Illustrated Man, The by Bradbury, Ray, 1951

Illustrated Man, The by Bradbury, Ray - Book cover from Amazon.co.uk

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Ray Bradbury has been one of the most identifiable writers of SF genre stories for about sixty years now, and despite his advanced age, he has only let up a bit. He is one of the more literate authors of SF stories and along with Ursula K. Le Guin and, to a lesser degree and due mostly to the inclusion of his stories in The New Yorker Stanislaw Lem, is one of the most visible SF authors to those who do not read SF regularly. Bradbury is most identified with Mars because of his visionary fix-up The Maritan Chronicles but this book, The Illustrated Man runs a close second as one of his top four or five works. Themes that are important to the man, as you shall soon see, include family, space, space travel, aliens, revenge, exploration and nostalgia. The Illustrated Man is one of Bradbury's best short story collections. Bradbury has added a prologue and epilogue that tell the back story, so Ill just review each of the stories here for you. Four out of five stars.

Prologue: The Illustrated Man: The Prologue is the unifying element of the book that draws all of the various short stories together to tell one tale. In it a hiker in Wisconsin meets a forty year old man who is covered with illustrations, not tattoos. The illustrated man tells the hiker that the illustrations move at night and can predict the future. He got the illustrations on his body from a witch from the future. He says that he has been looking for the witch for fifty years, so there may be some other applied magic or technology. He wants to find the witch and kill her for cursing him. Even though he is a carnie, he is usually fired pretty quickly as he is too weird even for that lot. He points the hiker to a particular patch on his right shoulder and tells him that if he and the man form a relationship, he will be able to see the manner of his death there. The men split a meal and go to sleep. During the night the hiker watches the man's illustrations move and tell the following stories.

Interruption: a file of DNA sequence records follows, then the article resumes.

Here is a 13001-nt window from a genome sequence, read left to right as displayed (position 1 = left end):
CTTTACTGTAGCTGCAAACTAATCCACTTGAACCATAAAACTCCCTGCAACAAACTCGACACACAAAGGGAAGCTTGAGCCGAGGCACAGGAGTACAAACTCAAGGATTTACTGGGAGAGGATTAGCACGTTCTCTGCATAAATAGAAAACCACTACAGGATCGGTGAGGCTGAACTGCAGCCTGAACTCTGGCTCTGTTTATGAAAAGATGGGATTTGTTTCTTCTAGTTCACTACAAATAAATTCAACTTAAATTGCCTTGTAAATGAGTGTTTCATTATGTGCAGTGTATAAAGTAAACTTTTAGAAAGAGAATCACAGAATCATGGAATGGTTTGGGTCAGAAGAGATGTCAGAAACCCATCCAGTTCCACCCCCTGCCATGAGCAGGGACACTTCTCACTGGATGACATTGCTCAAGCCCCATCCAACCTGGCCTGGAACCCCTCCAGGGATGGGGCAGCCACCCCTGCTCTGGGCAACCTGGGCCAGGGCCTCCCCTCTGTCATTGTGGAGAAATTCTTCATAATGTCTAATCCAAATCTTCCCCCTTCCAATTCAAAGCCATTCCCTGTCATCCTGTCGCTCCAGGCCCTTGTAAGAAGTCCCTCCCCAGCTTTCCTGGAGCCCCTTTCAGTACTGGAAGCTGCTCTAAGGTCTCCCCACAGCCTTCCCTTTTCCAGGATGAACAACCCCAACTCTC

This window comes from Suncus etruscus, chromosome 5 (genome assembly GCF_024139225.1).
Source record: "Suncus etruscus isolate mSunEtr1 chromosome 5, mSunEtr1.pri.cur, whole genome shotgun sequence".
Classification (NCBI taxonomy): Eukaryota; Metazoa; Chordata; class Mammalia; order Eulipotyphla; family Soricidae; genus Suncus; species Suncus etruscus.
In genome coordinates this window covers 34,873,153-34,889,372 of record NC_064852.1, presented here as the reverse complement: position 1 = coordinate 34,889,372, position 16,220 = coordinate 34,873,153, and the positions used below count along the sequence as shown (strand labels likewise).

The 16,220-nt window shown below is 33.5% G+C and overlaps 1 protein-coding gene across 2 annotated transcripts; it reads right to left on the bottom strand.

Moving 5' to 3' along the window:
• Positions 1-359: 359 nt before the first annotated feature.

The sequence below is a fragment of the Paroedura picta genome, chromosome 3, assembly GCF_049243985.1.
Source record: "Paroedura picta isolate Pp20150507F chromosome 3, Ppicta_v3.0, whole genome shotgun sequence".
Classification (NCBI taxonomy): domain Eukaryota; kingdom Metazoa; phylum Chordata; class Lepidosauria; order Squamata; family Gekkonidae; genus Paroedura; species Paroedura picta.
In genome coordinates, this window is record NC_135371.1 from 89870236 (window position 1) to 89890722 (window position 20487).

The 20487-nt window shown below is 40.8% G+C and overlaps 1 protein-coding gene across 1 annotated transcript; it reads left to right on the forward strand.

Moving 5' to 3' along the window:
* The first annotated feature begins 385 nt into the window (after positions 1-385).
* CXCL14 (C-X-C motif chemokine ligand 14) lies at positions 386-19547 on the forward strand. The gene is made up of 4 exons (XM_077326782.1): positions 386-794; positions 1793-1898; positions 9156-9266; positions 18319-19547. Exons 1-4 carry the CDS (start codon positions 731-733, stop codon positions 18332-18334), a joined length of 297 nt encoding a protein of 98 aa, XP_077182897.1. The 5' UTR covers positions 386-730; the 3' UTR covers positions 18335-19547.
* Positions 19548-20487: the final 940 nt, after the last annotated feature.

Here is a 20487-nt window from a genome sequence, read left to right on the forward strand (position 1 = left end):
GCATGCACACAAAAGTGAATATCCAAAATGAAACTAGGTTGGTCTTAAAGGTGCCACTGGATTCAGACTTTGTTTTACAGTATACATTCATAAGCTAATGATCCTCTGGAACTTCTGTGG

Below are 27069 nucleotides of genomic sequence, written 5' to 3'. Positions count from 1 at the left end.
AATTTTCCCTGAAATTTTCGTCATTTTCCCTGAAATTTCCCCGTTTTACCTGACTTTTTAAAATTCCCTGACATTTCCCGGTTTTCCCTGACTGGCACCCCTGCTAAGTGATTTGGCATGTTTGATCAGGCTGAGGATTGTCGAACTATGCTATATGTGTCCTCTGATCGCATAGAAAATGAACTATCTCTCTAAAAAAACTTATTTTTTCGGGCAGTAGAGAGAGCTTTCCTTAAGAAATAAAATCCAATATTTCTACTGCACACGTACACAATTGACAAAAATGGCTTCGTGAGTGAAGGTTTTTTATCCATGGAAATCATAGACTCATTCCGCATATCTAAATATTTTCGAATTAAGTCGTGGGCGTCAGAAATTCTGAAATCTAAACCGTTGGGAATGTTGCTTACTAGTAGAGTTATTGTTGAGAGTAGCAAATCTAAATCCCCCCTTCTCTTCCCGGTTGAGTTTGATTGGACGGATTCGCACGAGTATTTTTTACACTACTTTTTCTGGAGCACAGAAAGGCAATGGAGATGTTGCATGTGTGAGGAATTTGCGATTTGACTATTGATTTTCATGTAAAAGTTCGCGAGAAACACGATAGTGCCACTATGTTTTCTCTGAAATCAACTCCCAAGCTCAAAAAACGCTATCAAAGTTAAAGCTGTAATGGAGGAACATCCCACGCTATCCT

The Veldt: The Hadley family has bought he quintessential house of the future. The entire house is basically a big A.I. robot that tends to all of their needs. The house is so good that the parents begin to feel separated from their own children, whom they really have to do nothing for any longer. The house is equipped with a nursery which is a Star Trek-like holodeck that can learn telepathically from the children. It spends most of its time set to depict a bloodily realistic African veltd scene, complete with a pride of hunting lions. The kids, Wendy and Peter, are compulsively plugged into the room and suffer from a form of addiction. When the parents became concerned and threatened to turn off the house for a few weeks and live like they used to, the kids come up with a plan to keep that from happening. They lure the parents into the room and demonstrate something that the parents didnít know: The holograms can be programmed to have physical bodies, and can kill!